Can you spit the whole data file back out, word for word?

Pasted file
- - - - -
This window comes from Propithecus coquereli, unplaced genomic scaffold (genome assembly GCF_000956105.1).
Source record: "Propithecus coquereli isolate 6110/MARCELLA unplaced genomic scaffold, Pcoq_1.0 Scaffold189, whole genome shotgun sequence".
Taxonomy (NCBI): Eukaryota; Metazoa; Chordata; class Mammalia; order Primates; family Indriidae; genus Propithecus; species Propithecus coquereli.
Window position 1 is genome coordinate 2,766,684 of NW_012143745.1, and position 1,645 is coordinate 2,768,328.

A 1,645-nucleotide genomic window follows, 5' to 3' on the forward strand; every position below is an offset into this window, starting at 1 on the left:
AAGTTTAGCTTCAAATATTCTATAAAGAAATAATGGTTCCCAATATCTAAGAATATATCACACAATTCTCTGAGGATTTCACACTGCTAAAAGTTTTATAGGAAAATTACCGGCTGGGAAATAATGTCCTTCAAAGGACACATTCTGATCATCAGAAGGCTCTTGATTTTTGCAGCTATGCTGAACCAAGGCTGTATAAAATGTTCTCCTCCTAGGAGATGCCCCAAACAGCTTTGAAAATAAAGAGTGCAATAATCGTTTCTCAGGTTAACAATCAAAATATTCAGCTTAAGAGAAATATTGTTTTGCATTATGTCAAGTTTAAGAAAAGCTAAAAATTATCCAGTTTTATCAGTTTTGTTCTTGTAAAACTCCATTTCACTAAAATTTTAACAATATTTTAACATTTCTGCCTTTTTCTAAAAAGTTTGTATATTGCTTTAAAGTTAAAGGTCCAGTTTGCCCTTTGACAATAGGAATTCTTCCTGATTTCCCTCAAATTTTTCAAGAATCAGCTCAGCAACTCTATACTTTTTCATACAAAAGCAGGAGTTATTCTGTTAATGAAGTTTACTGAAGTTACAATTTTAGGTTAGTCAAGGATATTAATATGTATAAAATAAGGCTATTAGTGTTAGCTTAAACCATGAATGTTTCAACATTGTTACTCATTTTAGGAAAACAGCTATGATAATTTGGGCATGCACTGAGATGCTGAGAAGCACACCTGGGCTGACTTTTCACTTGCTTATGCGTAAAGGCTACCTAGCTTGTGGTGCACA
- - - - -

This window comes from Propithecus coquereli, unplaced genomic scaffold (genome assembly GCF_000956105.1).
Source record: "Propithecus coquereli isolate 6110/MARCELLA unplaced genomic scaffold, Pcoq_1.0 Scaffold189, whole genome shotgun sequence".
Taxonomy (NCBI): Eukaryota; Metazoa; Chordata; class Mammalia; order Primates; family Indriidae; genus Propithecus; species Propithecus coquereli.
Window position 1 is genome coordinate 2,766,684 of NW_012143745.1, and position 1,645 is coordinate 2,768,328.

A 1,645-nucleotide genomic window follows, 5' to 3' on the forward strand; every position below is an offset into this window, starting at 1 on the left:
AAGTTTAGCTTCAAATATTCTATAAAGAAATAATGGTTCCCAATATCTAAGAATATATCACACAATTCTCTGAGGATTTCACACTGCTAAAAGTTTTATAGGAAAATTACCGGCTGGGAAATAATGTCCTTCAAAGGACACATTCTGATCATCAGAAGGCTCTTGATTTTTGCAGCTATGCTGAACCAAGGCTGTATAAAATGTTCTCCTCCTAGGAGATGCCCCAAACAGCTTTGAAAATAAAGAGTGCAATAATCGTTTCTCAGGTTAACAATCAAAATATTCAGCTTAAGAGAAATATTGTTTTGCATTATGTCAAGTTTAAGAAAAGCTAAAAATTATCCAGTTTTATCAGTTTTGTTCTTGTAAAACTCCATTTCACTAAAATTTTAACAATATTTTAACATTTCTGCCTTTTTCTAAAAAGTTTGTATATTGCTTTAAAGTTAAAGGTCCAGTTTGCCCTTTGACAATAGGAATTCTTCCTGATTTCCCTCAAATTTTTCAAGAATCAGCTCAGCAACTCTATACTTTTTCATACAAAAGCAGGAGTTATTCTGTTAATGAAGTTTACTGAAGTTACAATTTTAGGTTAGTCAAGGATATTAATATGTATAAAATAAGGCTATTAGTGTTAGCTTAAACCATGAATGTTTCAACATTGTTACTCATTTTAGGAAAACAGCTATGATAATTTGGGCATGCACTGAGATGCTGAGAAGCACACCTGGGCTGACTTTTCACTTGCTTATGCGTAAAGGCTACCTAGCTTGTGGTGCACA